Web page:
8. Avoid Logs to Avoid Ticks

    Institute of Scientific and Technical Information of China (English)

    莫文佳

    2004-01-01

    扁虱是莱姆关节炎的罪魁祸首。研究人员为了弄明白何处扁虱最猖獗, 不惜以身作饵,他们发现:The ticks were all over the log surface。因此告诫人 们:Avoid sitting on logs。

  9. Design of Neptunium-bearing Fuel Assembly for Transmutation Research in CEFR

    International Nuclear Information System (INIS)

    In order to have a better understanding of irradiation performance of the fuel containing neptunium, an experimental assembly is designed for future irradiation in CEFR. There is only one fuel pin in the assembly with neptunium content of 5%. Temperature monitors and neutron fluence detectors are attached. The report presents the basic structure of the fuel pin and the assembly. (author)

  10. Neptunium(5) compounds with some acetic acid derivatives. Synthesis and properties

    International Nuclear Information System (INIS)

    Conditions for formation of neptunium(4) salts with aminoacetic, glycolic and trichloroacetic acids are studied. Crystal NpO2CH2OHCOOxH2O (1) and NpO2CCl3COOxH2O (2) are synthesized. Crystal lattice parameters are defined. IR and electron spectra are taken off. The electron absorption spectra of (1) and (2) compounds indicate the shift of the NpO+ (980 nm) ion basic characteristic band into the long-wave range equalling 16 and 21 nm correspondingly. This fact makes it possible to assume the presence of cation-cation interaction in the crystals. The (1) compound looses water within the interval of 200-350 deg C with simultaneous decomposition up to NpO2. The (2) compound transforms by the temperature of 211 deg C into an intermediate product NpOCl2, which thereafter decays up to NpO2. 14 refs.; 3 figs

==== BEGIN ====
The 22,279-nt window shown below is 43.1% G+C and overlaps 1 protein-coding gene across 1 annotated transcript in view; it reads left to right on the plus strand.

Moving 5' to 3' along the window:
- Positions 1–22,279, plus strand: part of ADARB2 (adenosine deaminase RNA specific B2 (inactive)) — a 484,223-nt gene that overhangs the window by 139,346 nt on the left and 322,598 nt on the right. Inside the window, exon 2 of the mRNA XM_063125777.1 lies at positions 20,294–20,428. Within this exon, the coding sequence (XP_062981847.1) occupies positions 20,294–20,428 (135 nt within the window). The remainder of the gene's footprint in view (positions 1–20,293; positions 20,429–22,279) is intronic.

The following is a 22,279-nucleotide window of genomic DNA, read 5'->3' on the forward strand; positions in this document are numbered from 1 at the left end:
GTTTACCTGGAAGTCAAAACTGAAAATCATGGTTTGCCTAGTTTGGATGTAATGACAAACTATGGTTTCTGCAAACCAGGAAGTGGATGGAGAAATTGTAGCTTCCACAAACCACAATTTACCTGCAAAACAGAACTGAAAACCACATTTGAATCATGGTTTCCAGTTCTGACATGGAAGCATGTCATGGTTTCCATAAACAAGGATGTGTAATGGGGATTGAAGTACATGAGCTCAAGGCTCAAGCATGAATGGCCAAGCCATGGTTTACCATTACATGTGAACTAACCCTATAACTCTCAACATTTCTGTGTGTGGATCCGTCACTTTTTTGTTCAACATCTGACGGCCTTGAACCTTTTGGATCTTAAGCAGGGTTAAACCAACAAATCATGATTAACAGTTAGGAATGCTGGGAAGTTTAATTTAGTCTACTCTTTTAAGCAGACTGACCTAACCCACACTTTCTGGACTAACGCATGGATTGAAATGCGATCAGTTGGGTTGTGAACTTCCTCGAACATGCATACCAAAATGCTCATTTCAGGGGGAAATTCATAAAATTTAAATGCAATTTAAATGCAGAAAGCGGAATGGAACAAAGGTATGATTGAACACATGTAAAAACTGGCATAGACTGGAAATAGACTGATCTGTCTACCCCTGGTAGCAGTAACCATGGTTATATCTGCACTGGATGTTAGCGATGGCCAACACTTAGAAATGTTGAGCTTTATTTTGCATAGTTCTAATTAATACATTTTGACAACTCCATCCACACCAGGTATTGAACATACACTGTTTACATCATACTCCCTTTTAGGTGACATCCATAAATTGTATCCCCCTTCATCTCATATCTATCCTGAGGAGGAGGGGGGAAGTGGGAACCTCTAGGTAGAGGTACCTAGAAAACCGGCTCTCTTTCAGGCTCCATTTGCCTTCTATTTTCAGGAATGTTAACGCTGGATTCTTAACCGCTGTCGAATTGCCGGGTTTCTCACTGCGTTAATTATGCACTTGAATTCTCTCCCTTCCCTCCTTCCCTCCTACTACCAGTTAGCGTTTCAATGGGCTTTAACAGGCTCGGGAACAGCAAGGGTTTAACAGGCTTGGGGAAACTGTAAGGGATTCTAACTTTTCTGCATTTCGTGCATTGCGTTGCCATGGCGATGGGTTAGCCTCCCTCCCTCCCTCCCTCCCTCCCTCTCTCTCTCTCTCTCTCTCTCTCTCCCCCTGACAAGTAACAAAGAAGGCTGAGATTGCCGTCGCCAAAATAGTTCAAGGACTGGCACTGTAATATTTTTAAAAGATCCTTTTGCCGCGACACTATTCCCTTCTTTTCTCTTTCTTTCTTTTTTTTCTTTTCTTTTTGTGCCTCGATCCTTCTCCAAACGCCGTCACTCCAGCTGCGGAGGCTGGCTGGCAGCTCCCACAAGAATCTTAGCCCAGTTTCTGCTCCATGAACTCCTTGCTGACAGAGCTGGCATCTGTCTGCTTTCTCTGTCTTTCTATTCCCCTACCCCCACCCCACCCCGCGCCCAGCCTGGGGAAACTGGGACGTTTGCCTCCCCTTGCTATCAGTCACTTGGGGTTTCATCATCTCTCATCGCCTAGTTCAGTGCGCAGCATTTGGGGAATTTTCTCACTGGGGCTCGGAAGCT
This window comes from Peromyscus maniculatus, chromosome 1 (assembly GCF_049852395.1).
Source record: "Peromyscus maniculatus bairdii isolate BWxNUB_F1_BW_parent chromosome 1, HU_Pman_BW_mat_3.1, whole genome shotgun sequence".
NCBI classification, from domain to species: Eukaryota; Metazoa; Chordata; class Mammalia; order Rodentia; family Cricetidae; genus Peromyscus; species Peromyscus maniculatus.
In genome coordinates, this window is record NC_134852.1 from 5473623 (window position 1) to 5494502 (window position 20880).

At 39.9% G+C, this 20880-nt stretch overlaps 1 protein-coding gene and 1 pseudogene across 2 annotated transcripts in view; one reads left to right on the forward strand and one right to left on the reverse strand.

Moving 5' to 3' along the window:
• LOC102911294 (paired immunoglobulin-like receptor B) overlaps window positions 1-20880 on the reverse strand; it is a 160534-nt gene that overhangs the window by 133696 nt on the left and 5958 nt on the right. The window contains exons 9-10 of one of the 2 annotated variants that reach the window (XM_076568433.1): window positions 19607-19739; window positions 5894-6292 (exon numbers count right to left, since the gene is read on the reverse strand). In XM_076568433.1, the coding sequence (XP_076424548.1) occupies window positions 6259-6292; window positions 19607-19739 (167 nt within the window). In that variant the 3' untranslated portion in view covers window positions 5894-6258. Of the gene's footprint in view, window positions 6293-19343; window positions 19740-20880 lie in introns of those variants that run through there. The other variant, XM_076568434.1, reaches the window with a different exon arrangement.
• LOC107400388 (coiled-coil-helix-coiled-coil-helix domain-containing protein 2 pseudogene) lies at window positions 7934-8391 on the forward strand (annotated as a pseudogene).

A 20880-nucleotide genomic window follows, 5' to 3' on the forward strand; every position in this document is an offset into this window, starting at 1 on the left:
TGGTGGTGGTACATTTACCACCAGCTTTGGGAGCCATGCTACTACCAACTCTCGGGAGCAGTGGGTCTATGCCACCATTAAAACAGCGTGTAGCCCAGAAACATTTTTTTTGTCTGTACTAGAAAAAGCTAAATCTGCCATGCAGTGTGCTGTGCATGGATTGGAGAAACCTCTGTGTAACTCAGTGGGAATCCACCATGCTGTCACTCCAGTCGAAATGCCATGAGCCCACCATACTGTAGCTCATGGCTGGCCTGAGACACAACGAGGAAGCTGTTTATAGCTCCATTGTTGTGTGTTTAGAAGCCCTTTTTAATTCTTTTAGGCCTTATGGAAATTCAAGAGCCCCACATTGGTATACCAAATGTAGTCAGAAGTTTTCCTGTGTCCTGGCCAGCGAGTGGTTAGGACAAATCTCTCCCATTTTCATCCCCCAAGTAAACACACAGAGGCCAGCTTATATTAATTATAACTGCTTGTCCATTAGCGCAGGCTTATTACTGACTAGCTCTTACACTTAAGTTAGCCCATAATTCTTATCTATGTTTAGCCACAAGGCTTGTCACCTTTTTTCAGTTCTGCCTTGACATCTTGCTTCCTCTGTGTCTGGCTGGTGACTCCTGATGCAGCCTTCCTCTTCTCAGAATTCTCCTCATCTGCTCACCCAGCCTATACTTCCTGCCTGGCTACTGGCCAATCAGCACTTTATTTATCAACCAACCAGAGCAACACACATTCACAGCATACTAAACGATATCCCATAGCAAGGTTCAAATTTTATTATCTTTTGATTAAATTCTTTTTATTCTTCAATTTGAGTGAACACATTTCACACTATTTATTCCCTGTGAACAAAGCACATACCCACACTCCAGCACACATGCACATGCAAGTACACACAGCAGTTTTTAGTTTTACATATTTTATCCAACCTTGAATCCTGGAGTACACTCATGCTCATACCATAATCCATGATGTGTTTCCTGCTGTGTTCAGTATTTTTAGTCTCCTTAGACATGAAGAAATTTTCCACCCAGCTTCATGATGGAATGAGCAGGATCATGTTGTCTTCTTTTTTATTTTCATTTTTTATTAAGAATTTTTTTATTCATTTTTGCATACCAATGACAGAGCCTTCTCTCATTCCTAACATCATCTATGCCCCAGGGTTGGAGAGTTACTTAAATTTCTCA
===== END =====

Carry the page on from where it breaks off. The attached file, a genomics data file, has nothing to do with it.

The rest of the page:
11. Application of Moessbauer spectroscopy to the study of neptunium adsorbed on deep-sea sediments

    International Nuclear Information System (INIS)

    A Neptunium Moessbauer spectrometer (the first in Great Britain) was constructed and the Moessbauer spectra of NpAl Laves phase alloy obtained. Neptunium was sorbed onto a calcareous deep-sea sediment from sea water, using a successive-loading technique. Sorption appeared to be by an equilibrium reaction, and because of the low solubility of neptunium in seawater, this meant that the maximum loading that could be achieved was 8mg237Np/g sediment. This proved to be an adequate concentration for Moessbauer measurements and a Moessbauer spectrum was obtained. This showed that most of the neptunium was in exchange sites and not present as precipitates of neptunium compounds. It was probably in the 4+ state indicating that reduction had occurred during sorption. This work has demonstrated that Moessbauer Spectroscopy has great potential as an aid to understanding the mechanism of actinide sorption in natural systems. (author)